Last September, Mr. David Hayes, a journalist working for a British trade magazine, came to interview me. He also interviewed me four years ago, but this time it was a longer interview. I’ve been looking forward to reading the finished article, and it has at last been published. It turned out to be over five pages long, a voluminous article.
Here is the enlarged photo on the front page.
Behind me are some members of the technical division having a meeting on a corridor that we call “ISOWA Street.” I’ve never had my photo taken from this angle, but I think it looks nice.
The article says, “Isowa Corporation introduces new corporate culture.”
That sounds cool.
As you can see in the table of contents, the last of the five pages was entirely devoted to describing our cultural reform.
“Called ISOWA Street, the interconnecting concourse has created an atmosphere of working in one large office. Meeting tables are located along the concourse to encourage interdepartmental communication.”
Last time, the article mentioned nothing about cultural reform, even though I referred to it a lot, but this time they introduced our corporate culture quite a lot, along with discussions of our machines and status of development.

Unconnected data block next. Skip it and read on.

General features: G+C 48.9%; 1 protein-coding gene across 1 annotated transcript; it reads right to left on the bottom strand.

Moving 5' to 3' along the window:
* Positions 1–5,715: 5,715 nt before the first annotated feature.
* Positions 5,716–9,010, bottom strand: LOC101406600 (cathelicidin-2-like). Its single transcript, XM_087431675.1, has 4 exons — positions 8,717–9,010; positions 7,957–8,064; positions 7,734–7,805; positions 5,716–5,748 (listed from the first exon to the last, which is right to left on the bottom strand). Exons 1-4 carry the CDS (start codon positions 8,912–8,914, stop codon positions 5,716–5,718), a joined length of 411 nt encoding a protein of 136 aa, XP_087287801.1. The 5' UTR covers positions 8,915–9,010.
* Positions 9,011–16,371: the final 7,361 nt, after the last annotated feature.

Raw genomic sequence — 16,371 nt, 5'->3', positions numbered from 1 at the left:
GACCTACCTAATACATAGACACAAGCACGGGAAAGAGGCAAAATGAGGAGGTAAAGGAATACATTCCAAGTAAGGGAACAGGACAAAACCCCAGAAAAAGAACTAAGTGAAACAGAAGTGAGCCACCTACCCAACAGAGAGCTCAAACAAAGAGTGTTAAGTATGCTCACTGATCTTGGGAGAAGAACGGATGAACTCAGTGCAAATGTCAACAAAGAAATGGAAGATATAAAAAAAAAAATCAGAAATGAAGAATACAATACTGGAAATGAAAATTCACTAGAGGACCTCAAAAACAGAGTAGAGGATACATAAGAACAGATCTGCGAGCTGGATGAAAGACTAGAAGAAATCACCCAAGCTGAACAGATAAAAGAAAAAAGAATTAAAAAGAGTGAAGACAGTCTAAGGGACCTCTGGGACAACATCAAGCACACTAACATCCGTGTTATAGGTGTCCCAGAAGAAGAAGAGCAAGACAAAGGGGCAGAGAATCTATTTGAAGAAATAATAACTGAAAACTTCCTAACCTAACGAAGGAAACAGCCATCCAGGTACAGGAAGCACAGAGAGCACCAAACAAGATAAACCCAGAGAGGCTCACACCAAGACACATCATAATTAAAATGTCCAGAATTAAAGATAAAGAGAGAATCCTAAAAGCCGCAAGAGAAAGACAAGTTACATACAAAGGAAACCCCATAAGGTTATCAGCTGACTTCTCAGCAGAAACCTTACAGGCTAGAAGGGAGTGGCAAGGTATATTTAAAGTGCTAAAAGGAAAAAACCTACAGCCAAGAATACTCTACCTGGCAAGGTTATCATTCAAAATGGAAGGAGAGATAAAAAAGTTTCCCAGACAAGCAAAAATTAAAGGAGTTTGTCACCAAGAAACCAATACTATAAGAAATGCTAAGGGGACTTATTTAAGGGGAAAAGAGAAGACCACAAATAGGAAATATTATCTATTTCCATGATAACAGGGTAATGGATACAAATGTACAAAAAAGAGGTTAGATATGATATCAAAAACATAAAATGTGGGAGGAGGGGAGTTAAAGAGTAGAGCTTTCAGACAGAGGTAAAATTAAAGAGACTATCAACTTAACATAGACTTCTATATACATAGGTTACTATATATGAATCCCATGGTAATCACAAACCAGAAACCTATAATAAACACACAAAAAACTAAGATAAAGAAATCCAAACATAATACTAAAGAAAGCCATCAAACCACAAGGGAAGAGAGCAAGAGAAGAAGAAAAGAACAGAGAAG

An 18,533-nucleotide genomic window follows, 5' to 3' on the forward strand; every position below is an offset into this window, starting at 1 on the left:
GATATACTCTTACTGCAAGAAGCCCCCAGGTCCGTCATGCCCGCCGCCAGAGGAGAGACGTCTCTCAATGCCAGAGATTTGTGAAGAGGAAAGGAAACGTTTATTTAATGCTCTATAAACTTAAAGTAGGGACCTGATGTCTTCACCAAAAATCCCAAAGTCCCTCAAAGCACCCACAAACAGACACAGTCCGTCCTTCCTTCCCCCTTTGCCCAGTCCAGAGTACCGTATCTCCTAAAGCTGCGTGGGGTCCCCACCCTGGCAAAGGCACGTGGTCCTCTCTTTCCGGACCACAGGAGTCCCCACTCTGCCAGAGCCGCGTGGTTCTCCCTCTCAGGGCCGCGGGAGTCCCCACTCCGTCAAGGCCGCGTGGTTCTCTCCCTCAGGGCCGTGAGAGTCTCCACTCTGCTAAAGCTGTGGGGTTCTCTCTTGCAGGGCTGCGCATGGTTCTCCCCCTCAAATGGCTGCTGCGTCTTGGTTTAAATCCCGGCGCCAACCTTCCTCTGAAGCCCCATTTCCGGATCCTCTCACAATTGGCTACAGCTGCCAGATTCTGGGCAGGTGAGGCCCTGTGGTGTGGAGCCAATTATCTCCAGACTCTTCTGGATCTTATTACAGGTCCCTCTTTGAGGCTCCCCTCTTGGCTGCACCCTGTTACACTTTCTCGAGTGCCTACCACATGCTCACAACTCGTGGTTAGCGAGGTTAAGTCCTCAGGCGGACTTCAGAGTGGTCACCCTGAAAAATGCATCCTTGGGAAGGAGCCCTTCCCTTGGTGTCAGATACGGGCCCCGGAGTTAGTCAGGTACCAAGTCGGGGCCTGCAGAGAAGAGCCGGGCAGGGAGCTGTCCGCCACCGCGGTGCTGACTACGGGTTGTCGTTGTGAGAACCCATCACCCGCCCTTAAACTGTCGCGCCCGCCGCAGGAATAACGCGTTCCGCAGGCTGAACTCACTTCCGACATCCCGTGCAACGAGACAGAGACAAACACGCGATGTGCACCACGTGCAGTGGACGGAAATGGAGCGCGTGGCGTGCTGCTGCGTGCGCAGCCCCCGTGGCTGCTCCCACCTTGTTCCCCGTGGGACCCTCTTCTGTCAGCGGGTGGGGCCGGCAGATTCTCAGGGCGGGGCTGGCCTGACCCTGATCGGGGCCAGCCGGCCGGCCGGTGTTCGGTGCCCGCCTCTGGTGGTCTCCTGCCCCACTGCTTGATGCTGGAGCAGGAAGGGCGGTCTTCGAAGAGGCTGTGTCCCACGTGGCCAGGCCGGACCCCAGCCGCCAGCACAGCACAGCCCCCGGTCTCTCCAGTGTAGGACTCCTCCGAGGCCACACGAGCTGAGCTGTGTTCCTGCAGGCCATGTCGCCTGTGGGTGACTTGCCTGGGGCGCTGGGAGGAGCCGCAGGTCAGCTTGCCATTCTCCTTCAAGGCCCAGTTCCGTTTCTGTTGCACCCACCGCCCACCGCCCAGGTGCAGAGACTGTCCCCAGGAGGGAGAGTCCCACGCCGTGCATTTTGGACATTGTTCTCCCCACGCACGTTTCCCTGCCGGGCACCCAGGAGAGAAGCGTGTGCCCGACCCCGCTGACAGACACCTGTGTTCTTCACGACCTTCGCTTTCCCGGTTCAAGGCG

There’s an inside story I would like to share with you. In the Nikkei Business article, we were introduced as “a company at the center of attention from major companies.”
That prompted them to ask exactly what kind of companies have visited us.
I gave them some examples, and what surprised me was that some companies that are very famous in Japan are virtually unknown abroad.
My interview was at the beginning of September. That’s why I’m wearing a short-sleeved shirt with no tie in the picture.
Although I know it’s an insignificant detail, I’m worrying that Europeans unfamiliar with Japan’s climate might look at that picture and think it’s still summer in Japan, even though the article was published in November.
Cool Japan is a catch phrase not just for “anime” or games. There is also “Cool Japan” in management.